U.S. Economic Outlook Dire if Government Shuts Down
Standard & Poor has warned of a dire outcome for the U.S. economy if the White House and lawmakers fail to reach a deal to keep the government operating and avert a default. Because of the urgency to address the flooding in Houston, the likelihood of a government shutdown is remote.
When Congress returns to Washington following the August recess, it needs to vote on raising the debt ceiling and approve federal spending. The debt ceiling is the legal limit on how much the government can borrow. To borrow more, there needs to be a vote on the debt ceiling. Republicans have made it a habit to threaten a “no” vote on raising the debt ceiling without achieving a number of significant cuts to discretionary spending.
If the debt ceiling doesn’t get raised, the government will be forced to shut down and default on its loans—which, of course, would have catastrophic economic ramifications. The U.S. Treasury has said the debt ceiling must be raised by September 29 to avoid a government shutdown.1
According to Standard & Poor’s, a default would be worse than the collapse of Lehman Brothers in 2008 and the U.S. would fall back into a recession, wiping out the economic progress and stock market gains seen since the Great Recession ended in 2009.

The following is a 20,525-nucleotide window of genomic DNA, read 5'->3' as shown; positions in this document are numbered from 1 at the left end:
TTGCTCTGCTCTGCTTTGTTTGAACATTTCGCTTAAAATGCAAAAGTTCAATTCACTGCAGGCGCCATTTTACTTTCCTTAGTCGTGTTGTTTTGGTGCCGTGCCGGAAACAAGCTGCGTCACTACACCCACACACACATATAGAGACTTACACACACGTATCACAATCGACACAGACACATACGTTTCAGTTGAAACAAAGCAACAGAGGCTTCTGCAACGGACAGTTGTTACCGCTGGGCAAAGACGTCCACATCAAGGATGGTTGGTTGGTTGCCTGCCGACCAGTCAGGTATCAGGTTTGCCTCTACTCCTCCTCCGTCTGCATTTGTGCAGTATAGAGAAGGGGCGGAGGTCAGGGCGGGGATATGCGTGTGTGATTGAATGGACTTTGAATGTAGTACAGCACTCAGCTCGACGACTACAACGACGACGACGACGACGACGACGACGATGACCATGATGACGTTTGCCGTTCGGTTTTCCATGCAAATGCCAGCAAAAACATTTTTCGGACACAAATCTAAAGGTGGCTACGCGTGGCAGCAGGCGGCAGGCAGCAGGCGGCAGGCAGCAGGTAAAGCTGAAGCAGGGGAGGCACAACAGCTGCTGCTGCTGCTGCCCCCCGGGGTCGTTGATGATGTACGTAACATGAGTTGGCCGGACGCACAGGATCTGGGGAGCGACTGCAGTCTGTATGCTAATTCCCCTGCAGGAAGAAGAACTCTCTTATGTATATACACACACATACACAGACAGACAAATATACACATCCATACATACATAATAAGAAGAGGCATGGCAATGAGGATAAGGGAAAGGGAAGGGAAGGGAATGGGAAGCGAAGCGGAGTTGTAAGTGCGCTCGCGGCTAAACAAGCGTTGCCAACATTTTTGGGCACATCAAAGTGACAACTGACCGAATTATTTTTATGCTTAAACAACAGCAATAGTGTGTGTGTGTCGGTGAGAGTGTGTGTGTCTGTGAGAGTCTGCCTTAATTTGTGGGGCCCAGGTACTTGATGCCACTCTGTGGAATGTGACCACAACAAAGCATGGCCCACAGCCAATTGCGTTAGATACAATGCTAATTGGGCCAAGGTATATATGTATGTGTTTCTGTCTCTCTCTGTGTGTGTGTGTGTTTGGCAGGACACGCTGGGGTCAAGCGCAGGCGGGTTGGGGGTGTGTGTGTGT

A government shutdown, while less devastating than a default, would still be detrimental to the U.S. economy.
Shutting down the government would erase 0.2% or around $6.5 billion from the gross domestic product each week in the fourth quarter, or for as long as it drags on.
Shutting down the government would also mean no government paychecks go out, lost business, lost consumer spending, and fewer taxes collected by Uncle Sam.
Because of the devastation of Hurricane Harvey and the urgent need for federal disaster relief, though, many think Washington will not shut down. But there is a wrinkle in the story.
At a rally in Phoenix in mid-August, Trump promised to build a wall along the Mexican border even “if we have to close down our government.”2
Ironically, Republican lawmakers have said they want to fund part of the down payment for the border wall with Mexico by siphoning nearly $1 billion from the Federal Emergency Management Agency’s disaster-relief account.3
With the streets of Houston flooded and tens of thousands of Texans in temporary shelters, the idea of taking $1 billion from federal disaster coffers (which currently hold just $2.3 billion) to fund a wall does not exactly look good.
It’s not off the table, though. According to a recent survey, over half of Republican voters said they would support shutting down the government to force Congress to fund a U.S-Mexico border wall.4
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- “S&P warns of dire impact on U.S. economy from any shutdown, default,” Reuters web site, August 30, 2017; https://www.reuters.com/article/us-usa-economy-s-p-idUSKCN1BA2CT.
- “Trump’s Speech Phoenix,” The Washington Post web site, August 23, 2017; https://www.washingtonpost.com/video/politics/watch-trumps-full-speech-in-phoenix/2017/08/23/9eeb9d50-87d5-11e7-96a7-d178cf3524eb_video.html?utm_term=.530eba73b04d.
- “GOP eyeing nearly $1 billion cut to Harvey disaster funds to help finance Trump’s border wall,” CNBC web site, August 30, 2017; https://www.cnbc.com/2017/08/30/gop-eyeing-1-billion-disaster-funds-cut-to-help-wall.html.
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